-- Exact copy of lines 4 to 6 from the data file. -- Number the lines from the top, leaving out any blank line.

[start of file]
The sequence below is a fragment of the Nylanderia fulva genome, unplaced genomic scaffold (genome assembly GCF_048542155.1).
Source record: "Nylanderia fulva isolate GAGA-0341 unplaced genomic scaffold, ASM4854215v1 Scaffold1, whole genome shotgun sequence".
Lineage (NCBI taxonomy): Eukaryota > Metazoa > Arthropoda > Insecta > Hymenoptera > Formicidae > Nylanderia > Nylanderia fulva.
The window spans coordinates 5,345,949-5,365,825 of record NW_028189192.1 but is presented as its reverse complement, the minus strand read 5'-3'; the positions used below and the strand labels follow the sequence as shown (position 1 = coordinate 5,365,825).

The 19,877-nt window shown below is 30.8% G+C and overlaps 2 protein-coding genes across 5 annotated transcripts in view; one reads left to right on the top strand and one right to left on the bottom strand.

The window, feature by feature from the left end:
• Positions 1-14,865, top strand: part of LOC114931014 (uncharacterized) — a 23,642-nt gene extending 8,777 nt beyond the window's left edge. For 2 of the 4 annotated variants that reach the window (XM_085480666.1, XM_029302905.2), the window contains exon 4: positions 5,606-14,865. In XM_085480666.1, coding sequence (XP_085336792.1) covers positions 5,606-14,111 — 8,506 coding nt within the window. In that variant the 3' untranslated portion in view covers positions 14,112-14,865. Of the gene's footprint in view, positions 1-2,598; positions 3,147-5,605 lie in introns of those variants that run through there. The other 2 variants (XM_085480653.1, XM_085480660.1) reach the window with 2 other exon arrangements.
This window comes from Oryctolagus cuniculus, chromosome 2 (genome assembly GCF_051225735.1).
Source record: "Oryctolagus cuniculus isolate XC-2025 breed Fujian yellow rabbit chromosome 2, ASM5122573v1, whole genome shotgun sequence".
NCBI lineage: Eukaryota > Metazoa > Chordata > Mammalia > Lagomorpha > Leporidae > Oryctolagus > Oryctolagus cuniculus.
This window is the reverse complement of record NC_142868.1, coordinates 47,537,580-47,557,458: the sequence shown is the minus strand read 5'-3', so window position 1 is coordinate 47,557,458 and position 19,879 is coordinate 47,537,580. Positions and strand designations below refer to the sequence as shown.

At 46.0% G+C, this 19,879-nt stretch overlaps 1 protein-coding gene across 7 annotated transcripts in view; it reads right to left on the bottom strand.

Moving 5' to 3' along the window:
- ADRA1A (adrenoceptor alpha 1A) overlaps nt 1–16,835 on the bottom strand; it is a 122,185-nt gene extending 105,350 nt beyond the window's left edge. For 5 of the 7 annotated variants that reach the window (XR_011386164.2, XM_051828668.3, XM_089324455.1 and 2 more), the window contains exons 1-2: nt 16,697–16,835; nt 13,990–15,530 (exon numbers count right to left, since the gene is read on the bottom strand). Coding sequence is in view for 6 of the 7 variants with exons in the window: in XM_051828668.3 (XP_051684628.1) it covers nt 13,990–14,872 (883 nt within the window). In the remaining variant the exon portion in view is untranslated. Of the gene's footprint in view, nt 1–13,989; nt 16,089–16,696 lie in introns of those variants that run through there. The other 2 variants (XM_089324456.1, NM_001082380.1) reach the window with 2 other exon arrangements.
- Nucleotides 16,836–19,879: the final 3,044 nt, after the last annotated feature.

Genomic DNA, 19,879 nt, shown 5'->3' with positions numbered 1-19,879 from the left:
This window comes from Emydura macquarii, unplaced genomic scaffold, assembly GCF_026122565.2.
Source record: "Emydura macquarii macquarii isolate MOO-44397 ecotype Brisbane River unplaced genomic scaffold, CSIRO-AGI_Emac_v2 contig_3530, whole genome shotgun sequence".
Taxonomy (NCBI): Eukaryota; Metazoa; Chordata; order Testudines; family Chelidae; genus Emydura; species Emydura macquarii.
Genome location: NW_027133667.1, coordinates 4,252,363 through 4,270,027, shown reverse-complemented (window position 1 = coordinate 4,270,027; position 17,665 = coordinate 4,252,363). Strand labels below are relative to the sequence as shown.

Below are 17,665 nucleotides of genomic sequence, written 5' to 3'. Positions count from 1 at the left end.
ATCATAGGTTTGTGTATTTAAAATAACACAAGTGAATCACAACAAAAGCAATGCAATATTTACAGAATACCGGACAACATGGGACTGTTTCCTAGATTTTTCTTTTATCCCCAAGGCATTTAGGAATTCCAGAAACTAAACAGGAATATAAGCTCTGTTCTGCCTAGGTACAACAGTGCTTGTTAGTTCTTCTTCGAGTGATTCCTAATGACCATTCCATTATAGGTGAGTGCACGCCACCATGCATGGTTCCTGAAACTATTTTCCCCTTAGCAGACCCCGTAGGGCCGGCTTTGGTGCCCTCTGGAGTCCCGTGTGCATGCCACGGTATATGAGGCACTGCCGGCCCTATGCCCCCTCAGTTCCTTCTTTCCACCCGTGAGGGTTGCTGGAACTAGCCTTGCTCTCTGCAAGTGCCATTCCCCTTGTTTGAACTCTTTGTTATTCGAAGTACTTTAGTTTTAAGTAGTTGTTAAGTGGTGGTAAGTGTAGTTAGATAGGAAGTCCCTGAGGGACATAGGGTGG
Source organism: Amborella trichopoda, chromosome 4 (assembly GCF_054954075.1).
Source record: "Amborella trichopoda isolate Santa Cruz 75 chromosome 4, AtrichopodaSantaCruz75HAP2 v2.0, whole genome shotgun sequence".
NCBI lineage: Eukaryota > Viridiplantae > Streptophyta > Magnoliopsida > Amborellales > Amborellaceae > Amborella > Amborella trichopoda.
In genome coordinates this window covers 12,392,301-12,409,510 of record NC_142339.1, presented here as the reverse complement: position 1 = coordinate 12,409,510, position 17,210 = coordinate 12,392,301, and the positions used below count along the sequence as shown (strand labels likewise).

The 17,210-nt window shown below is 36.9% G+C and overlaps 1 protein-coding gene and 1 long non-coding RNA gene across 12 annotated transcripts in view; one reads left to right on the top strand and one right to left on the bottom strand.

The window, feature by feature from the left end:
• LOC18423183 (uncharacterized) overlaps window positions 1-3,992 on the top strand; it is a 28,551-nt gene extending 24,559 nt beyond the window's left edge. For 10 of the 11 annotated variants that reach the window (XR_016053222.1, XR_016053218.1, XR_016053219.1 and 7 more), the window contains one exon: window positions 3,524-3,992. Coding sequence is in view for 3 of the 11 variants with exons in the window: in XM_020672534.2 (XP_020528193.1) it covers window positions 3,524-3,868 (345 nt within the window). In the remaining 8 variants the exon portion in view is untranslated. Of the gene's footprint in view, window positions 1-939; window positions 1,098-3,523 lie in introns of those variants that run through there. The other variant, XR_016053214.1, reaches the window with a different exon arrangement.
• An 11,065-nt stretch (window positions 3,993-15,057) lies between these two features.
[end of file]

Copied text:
The window spans coordinates 5,345,949-5,365,825 of record NW_028189192.1 but is presented as its reverse complement, the minus strand read 5'-3'; the positions used below and the strand labels follow the sequence as shown (position 1 = coordinate 5,365,825).

The 19,877-nt window shown below is 30.8% G+C and overlaps 2 protein-coding genes across 5 annotated transcripts in view; one reads left to right on the top strand and one right to left on the bottom strand.

The window, feature by feature from the left end: